Here’s How The Silly Season Might Be Harming Your Skin

Here’s How The Silly Season Might Be Harming Your Skin

Let’s be honest, a festive feast is arguably the best part about the holiday period. So just how much of an influence will this change in diet - to a very indulgent one - really impact your skin? Meet face mapping; a school of thought where certain skin gripes are reflective of diet changes. (Like, pimples across your forehead being connected to poor diet and improper digestion.)

Is it an old wives tale, or can nine pieces of pavlova really cause some chaos on your complexion? We called on a couple of experts to set the record straight. 

“Lifestyle and your diet obviously have a connection to the skin, although the link between diet and the skin alone remains controversial. Some evidence suggests an association between acne and food with a high glycaemic index (so sugar can play a role) and dairy (although the link with dairy is much weaker)”, says dermal therapist, Yadira Cauchi.  

What we eat on a regular basis will have a much greater impact on our complexion than a few fast and hard days of indulgence. “If you are consuming large amounts of sugar and other highly processed foods, you may be missing out on other vital nutrients”, says dietitian, Rebecca Gawthorne. Try to make sure you pile some of the following onto your plate between festive spreads: 

  • healthy fats and omega 3s - oily fish, nuts and seeds
  • low GI foods - legumes and whole grains 
  • antioxidant rich foods - fruits and vegetables 
  • foods rich in zinc - beans, pumpkin seeds and almonds
  • pre and probiotic rich foods - garlic, asparagus and yoghurt

“Excess alcohol can cause dehydration, inflammation and negatively impact our immune system and hormones. All of these factors play a role in overall skin health, and can cause breakouts”, explains Rebecca. For those of us who are planning to shake up a cocktail or two (or nine) before the year’s out, Rebecca has some very sage advice: “if you want to minimise the likelihood of breakouts, balance your drinking with water to help you stay hydrated and aid your body in flushing out toxins.”

It would be remiss of us not to mention the inevitable stress and restless nights (because we’re excited for Santa’s arrival, duh) that are associated with this time of year. With more commitments, more events, more late nights, less time to exercise, less motivation to remove your makeup at the end of a big night, the stress starts to show in the form of breakouts, dullness, dark circles under the eyes, all that fun stuff. Just in case you needed any more motivation to book a few facials between running around the department store.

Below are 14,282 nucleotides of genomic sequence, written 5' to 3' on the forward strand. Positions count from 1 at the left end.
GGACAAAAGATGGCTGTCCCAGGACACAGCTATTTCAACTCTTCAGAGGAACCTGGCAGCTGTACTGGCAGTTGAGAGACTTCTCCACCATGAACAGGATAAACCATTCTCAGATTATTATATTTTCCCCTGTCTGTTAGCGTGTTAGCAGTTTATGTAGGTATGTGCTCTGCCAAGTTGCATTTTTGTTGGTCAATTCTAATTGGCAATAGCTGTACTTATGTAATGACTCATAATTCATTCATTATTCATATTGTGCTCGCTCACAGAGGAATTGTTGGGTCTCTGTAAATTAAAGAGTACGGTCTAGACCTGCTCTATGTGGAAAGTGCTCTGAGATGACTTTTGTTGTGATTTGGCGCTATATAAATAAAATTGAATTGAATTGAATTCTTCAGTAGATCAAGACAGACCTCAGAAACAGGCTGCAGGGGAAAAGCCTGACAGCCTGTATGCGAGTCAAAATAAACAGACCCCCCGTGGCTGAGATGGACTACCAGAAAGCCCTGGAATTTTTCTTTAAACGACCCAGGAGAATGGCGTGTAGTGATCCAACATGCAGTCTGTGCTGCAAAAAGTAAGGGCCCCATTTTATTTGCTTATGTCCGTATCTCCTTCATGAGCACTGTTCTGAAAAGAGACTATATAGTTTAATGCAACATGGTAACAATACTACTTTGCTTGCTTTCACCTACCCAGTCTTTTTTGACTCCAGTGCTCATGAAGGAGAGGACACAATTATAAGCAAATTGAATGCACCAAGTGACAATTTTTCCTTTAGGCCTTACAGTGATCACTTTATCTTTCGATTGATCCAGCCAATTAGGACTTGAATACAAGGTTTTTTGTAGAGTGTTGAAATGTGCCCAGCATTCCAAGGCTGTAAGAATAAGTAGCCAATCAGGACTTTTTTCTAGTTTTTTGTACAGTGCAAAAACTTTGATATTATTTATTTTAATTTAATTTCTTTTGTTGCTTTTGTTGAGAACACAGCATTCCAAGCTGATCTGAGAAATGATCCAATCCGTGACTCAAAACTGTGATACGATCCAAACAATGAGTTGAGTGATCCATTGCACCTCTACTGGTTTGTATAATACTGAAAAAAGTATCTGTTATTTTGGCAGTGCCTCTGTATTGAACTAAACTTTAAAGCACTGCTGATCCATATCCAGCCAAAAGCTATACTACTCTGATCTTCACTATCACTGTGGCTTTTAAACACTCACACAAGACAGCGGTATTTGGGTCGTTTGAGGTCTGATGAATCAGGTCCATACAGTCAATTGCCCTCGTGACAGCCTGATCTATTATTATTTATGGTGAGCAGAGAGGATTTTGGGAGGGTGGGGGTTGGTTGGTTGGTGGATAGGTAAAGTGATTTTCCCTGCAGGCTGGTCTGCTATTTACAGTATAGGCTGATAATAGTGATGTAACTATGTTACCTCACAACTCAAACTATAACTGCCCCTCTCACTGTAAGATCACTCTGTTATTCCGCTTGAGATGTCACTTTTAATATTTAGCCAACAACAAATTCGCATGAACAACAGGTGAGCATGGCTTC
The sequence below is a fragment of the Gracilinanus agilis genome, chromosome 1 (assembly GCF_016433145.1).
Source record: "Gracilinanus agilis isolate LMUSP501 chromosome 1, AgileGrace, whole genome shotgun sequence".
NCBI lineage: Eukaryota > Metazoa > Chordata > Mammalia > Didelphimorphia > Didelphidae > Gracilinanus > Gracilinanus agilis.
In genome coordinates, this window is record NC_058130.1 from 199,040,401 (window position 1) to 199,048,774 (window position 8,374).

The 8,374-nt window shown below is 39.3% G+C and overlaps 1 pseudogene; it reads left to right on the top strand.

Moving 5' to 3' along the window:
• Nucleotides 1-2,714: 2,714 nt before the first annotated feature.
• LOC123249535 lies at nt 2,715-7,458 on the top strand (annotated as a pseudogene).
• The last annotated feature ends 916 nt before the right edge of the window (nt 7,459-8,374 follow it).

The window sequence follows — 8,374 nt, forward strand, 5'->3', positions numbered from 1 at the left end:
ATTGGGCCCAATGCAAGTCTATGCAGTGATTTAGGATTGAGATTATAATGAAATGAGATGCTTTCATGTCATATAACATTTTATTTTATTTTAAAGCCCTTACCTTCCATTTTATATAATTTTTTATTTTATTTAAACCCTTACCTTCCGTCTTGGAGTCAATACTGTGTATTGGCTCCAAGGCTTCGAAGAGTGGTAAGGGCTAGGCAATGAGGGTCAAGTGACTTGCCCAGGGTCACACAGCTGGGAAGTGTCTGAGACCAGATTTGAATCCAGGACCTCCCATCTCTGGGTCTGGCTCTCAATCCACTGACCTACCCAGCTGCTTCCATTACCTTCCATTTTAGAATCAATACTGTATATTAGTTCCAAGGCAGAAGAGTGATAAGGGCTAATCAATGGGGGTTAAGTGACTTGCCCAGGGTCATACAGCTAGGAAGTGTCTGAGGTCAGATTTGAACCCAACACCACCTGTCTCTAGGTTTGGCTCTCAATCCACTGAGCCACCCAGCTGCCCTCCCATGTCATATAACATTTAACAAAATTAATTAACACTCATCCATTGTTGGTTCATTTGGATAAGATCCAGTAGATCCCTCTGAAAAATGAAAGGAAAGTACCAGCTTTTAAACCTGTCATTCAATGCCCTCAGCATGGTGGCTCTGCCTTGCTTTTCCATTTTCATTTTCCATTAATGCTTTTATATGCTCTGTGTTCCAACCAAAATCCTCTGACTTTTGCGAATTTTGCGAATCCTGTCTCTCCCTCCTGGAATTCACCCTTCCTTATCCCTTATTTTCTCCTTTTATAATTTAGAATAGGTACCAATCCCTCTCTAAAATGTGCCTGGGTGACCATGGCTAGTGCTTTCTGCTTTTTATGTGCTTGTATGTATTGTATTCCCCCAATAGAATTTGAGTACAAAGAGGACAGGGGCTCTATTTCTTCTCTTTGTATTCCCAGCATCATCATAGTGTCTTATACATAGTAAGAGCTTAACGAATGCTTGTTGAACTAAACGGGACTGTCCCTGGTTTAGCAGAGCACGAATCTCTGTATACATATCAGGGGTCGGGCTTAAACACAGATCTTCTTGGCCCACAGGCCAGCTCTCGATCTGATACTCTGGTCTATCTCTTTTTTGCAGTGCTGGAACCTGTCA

“I know I always sound super woo woo saying this, but no matter what time of year it is, it’s so important to listen to your skin. Skin is constantly changing; if your face is feeling duller than usual - up the hydration (a Transformazing mask!). If you’re breaking out, retinoids, salicylic acid, niacinamide and hydration can also help - although how you treat your breakouts will depend on the breakout and your skin type. It’s important to have ingredients in your routine that are directly treating your concerns.” If at all confused by what you should be doing/using, Yadira recommends chatting to your trusted dermal therapist for more personalised advice.

The silly season is meant to be just that, silly! So embrace the chaos then slip gracefully back into routine at the turn of the year. Rebecca’s three key takeaways for maintaining some sense of health and wellness over the holidays go a little like this: 

  1. Nourish not restrict (what healthy foods can you add to your diet, not take out)
  2. Balance (back to those waters between cocktails that we mentioned)
  3. Enjoy yourself (no point sitting there and stressing about what you’re eating)
Despite the potential connections between diet and skin, there are no acne guidelines that recommend cutting out specific foods or food groups to treat skin concerns. Also, Christmas comes around once a year so why not truly unwind. Labelling diet as the root cause of skin concerns during this period is inaccurate, there are many different factors at play.